Until the early twentieth century, it was also common to employ names for the sub-types, such as Anglo-Jura for animals with Thoroughbred admixture, or Normand-Jura for those with Anglo-Norman ancestry. It was only in the late 20th century that the name (Cheval des) Franches-Montagnes became official.[10]: 33 

The Marché-Concours des Chevaux in Saignelégier, a combined show, race and market dedicated to the breed, has been held annually since 1897.[11]

The breed was crossed with Swedish Warmblood in the 1970s, especially in Alsatian studs. By 1985, about half of the breeding population were descended from these Alsatian types, with the more traditional types becoming increasingly scarce. The last admixtures to date took place in the early 1990s, with Swiss Warmblood, with the intention of increasing the breed's suitability as a riding horse.[citation needed]

A stud-book was established in 1960.[12]: 15  It was closed to any external admixture in 1997.[13] In the same year a breed association, the Schweizerischer Freibergerverband or Fédération suisse d’élevage du cheval de la race des Franches-Montagnes, was established.[14]

Although the Freiberger breed is not at risk, with an estimated total population in 2017 of about 30000, of which approximately 25000 were in Switzerland, the original type – those with 2% or less of foreign blood – is endangered.[5]: 202 [15]: 299  An interest group for the preservation of this stock was formed in 1996 as the Interessengemeinschaft zur Erhaltung des Original Freiberger Pferdes or Communauté d’intérêt pour le maintien du cheval originel des Franches-Montagnes.[16] In 1999 the total number of such horses was decreasing rapidly, with a remaining stock of about 300 mares and 30 stallions.[15]: 299  In 2003 a conservation programme for the original type was established by the interest group, in collaboration with ProSpecieRara and with the Haras National Suisse [fr] at Avenches.[17]: 467 [13][16]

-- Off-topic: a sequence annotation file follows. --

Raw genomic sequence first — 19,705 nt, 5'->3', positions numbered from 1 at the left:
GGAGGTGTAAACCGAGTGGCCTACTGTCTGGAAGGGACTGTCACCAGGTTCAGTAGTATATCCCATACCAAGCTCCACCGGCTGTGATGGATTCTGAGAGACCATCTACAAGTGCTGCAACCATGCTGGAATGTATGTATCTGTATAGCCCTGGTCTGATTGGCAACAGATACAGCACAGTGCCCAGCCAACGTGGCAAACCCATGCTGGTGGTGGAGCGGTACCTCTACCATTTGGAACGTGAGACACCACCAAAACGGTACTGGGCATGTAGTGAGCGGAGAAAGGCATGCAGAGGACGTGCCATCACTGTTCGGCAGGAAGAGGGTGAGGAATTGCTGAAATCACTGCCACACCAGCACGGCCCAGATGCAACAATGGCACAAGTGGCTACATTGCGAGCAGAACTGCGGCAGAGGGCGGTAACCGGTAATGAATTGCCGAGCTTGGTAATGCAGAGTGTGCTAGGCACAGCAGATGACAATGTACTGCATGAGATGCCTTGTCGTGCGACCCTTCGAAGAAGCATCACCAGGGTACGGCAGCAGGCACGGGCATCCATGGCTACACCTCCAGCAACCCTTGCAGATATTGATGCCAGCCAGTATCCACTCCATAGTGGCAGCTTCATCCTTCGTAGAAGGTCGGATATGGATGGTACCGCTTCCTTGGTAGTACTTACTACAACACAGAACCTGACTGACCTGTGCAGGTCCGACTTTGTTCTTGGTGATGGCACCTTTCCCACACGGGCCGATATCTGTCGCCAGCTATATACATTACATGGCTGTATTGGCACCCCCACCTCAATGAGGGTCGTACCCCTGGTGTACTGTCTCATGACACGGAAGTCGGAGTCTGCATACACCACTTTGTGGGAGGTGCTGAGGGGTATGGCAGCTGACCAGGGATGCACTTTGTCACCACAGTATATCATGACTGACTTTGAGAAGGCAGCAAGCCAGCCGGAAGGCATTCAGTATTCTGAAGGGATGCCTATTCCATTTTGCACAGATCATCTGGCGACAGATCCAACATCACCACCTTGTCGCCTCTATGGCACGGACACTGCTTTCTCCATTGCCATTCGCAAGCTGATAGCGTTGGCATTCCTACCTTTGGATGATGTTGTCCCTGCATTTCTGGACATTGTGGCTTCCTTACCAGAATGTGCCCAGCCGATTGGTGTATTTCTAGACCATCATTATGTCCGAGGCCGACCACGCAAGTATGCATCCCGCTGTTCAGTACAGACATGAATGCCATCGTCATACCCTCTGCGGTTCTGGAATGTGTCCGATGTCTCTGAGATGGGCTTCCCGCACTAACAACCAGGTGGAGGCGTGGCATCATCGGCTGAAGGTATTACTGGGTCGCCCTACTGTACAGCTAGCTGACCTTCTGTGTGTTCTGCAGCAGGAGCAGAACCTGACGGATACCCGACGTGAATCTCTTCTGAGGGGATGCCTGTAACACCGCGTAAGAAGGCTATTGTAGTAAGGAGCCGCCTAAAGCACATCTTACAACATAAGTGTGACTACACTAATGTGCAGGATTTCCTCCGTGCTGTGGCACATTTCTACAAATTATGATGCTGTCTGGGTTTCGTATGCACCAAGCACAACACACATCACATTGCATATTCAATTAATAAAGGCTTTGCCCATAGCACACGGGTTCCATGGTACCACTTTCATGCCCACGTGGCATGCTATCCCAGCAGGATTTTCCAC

1. ^ Barbara Rischkowsky, Dafydd Pilling (editors) (2007). List of breeds documented in the Global Databank for Animal Genetic Resources, annex to The State of the World's Animal Genetic Resources for Food and Agriculture. Rome: Commission on Genetic Resources for Food and Agriculture, Food and Agriculture Organization of the United Nations. ISBN 9789251057629. Archived 23 June 2020.
  2. ^ a b c d e Breed data sheet: Franches-Montagnes / Switzerland (Horse). Domestic Animal Diversity Information System of the Food and Agriculture Organization of the United Nations. Accessed March 2023.